This May, Star Wars Episode II: Attack of the Clones will be beamed into theaters across the world, and while this may be the most high profile digital release to date, it is most certainly not the first. Earlier this year, an independent film called Jackpot opened to little fanfare, but it did grab the attention of critics and pundits throughout the film industry do to the fact that it was shot in the experimental 24P format. The director, Michael Polish, was introduced to the new format and agreed to use his film as a test case. Skeptics who viewed the finished product were shocked at how great it looked. The film is now nominated for two Independent Spirit Awards.
More and more, films in 2001 were being shot on the 24P format. Studios also began to rapidly experiment with digital projection. In Santa Monica, Ocean's Eleven was being shown digitally... you may have not even realized it. A rep from Sundance tells us that only two or three years ago, the number of digital features on display could've been as few as four or five. This year, out of the two hundred or so films, at least a third were either shot on DV or were digitally projected.
So what does this mean for all of you film loaders, projectionists and processing people out there? Well. Basically, it means that it's time to learn a new trade. Like the advent of computers, the changeover will happen slowly, but here's the kicker... It's already been happening.... Now it's picking up speed.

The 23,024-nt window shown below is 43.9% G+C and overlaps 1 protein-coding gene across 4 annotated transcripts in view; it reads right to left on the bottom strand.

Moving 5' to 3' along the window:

Yes, sir. Digital is poised to make a dash to the front. Here's why:
1. 24P Cameras. The 24P camera is a highly sophisticated digital camera which shoot progressive scan (that's what the "P" is for). This is a way of capturing and encoding images that result in the highest resolution image available. Also, reloading a 24P camera is as simple as changing the tape, and the tapes last about an hour. A film camera on a full Mag offers about 10 mins. before a reload, which itself takes a few minutes.
2. Post Production time will be considerably less. Imagine editing, looping, color-timing and scoring all being done simultaneously...
3. Distribution could literally take place the day the picture is locked. Forget about having upwards of 7000 prints done (as was in the case of "Harry Potter"). Instead, the films would be encoded on a DVD-ROM or transmitted to the theater by satellite.
So far, five films in 2001 were shot in the digital format, and if you saw them, I bet you didn't even notice it wasn't shot on film. Joining the two mentioned earlier are Session 9 directed by Brad Anderson, and the THC comedy How High. Of course you have Monsters, Inc., and a few bits in Ali were shot on DV to add to the creative narrative of the film.
So basically, the only hold-up is cost. With companies like Technicolor, Boeing, Qualcomm and more investing in heavy research, it looks like TI's DLP (Digital Light Processing) won't be the only one you'll be watching for long.
From somewhere on the beach -